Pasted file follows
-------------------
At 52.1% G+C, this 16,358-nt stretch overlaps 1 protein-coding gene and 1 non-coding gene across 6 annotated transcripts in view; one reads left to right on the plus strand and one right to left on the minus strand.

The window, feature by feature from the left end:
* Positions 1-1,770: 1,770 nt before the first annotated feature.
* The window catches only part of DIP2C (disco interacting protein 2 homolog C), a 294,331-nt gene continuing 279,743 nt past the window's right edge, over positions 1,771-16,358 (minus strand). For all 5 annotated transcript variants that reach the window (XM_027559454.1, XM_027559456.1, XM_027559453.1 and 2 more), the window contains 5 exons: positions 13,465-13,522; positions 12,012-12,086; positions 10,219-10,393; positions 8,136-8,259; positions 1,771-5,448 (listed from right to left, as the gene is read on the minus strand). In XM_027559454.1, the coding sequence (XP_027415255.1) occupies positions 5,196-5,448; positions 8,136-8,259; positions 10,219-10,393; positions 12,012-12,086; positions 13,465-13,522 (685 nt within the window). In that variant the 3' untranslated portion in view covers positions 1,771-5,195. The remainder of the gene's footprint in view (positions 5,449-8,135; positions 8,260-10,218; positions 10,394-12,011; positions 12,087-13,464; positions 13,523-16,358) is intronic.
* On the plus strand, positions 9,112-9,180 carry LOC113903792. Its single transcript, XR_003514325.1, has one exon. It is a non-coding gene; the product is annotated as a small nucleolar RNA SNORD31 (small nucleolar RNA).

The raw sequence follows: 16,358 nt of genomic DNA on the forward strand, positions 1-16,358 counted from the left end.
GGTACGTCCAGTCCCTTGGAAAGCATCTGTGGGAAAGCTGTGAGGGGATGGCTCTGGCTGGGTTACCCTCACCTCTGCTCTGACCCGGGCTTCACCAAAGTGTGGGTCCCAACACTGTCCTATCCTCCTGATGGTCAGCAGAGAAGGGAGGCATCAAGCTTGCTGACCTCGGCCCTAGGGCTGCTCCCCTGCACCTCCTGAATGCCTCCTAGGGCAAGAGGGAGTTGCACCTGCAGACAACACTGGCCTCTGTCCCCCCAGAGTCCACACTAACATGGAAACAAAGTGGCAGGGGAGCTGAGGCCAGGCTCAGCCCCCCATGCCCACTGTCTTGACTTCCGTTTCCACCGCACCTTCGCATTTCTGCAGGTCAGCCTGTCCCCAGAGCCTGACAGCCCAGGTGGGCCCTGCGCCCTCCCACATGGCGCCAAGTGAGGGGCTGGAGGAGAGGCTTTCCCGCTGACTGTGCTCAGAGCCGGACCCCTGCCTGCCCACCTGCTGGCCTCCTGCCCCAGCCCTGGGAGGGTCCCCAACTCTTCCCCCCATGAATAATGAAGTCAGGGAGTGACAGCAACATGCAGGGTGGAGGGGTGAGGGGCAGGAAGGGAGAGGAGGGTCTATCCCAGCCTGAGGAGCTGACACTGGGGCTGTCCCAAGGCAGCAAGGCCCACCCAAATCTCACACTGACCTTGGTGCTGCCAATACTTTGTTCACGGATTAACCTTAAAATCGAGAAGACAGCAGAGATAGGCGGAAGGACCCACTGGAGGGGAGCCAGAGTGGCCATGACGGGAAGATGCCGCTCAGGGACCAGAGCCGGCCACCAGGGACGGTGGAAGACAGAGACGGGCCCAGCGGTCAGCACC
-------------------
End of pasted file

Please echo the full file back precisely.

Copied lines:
At 52.1% G+C, this 16,358-nt stretch overlaps 1 protein-coding gene and 1 non-coding gene across 6 annotated transcripts in view; one reads left to right on the plus strand and one right to left on the minus strand.

The window, feature by feature from the left end:
* Positions 1-1,770: 1,770 nt before the first annotated feature.
* The window catches only part of DIP2C (disco interacting protein 2 homolog C), a 294,331-nt gene continuing 279,743 nt past the window's right edge, over positions 1,771-16,358 (minus strand). For all 5 annotated transcript variants that reach the window (XM_027559454.1, XM_027559456.1, XM_027559453.1 and 2 more), the window contains 5 exons: positions 13,465-13,522; positions 12,012-12,086; positions 10,219-10,393; positions 8,136-8,259; positions 1,771-5,448 (listed from right to left, as the gene is read on the minus strand). In XM_027559454.1, the coding sequence (XP_027415255.1) occupies positions 5,196-5,448; positions 8,136-8,259; positions 10,219-10,393; positions 12,012-12,086; positions 13,465-13,522 (685 nt within the window). In that variant the 3' untranslated portion in view covers positions 1,771-5,195. The remainder of the gene's footprint in view (positions 5,449-8,135; positions 8,260-10,218; positions 10,394-12,011; positions 12,087-13,464; positions 13,523-16,358) is intronic.
* On the plus strand, positions 9,112-9,180 carry LOC113903792. Its single transcript, XR_003514325.1, has one exon. It is a non-coding gene; the product is annotated as a small nucleolar RNA SNORD31 (small nucleolar RNA).

The raw sequence follows: 16,358 nt of genomic DNA on the forward strand, positions 1-16,358 counted from the left end.
GGTACGTCCAGTCCCTTGGAAAGCATCTGTGGGAAAGCTGTGAGGGGATGGCTCTGGCTGGGTTACCCTCACCTCTGCTCTGACCCGGGCTTCACCAAAGTGTGGGTCCCAACACTGTCCTATCCTCCTGATGGTCAGCAGAGAAGGGAGGCATCAAGCTTGCTGACCTCGGCCCTAGGGCTGCTCCCCTGCACCTCCTGAATGCCTCCTAGGGCAAGAGGGAGTTGCACCTGCAGACAACACTGGCCTCTGTCCCCCCAGAGTCCACACTAACATGGAAACAAAGTGGCAGGGGAGCTGAGGCCAGGCTCAGCCCCCCATGCCCACTGTCTTGACTTCCGTTTCCACCGCACCTTCGCATTTCTGCAGGTCAGCCTGTCCCCAGAGCCTGACAGCCCAGGTGGGCCCTGCGCCCTCCCACATGGCGCCAAGTGAGGGGCTGGAGGAGAGGCTTTCCCGCTGACTGTGCTCAGAGCCGGACCCCTGCCTGCCCACCTGCTGGCCTCCTGCCCCAGCCCTGGGAGGGTCCCCAACTCTTCCCCCCATGAATAATGAAGTCAGGGAGTGACAGCAACATGCAGGGTGGAGGGGTGAGGGGCAGGAAGGGAGAGGAGGGTCTATCCCAGCCTGAGGAGCTGACACTGGGGCTGTCCCAAGGCAGCAAGGCCCACCCAAATCTCACACTGACCTTGGTGCTGCCAATACTTTGTTCACGGATTAACCTTAAAATCGAGAAGACAGCAGAGATAGGCGGAAGGACCCACTGGAGGGGAGCCAGAGTGGCCATGACGGGAAGATGCCGCTCAGGGACCAGAGCCGGCCACCAGGGACGGTGGAAGACAGAGACGGGCCCAGCGGTCAGCACC